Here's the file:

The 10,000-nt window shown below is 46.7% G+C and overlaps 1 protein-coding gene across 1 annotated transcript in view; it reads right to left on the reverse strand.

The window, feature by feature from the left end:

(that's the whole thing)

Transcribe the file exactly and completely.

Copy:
The 10,000-nt window shown below is 46.7% G+C and overlaps 1 protein-coding gene across 1 annotated transcript in view; it reads right to left on the reverse strand.

The window, feature by feature from the left end: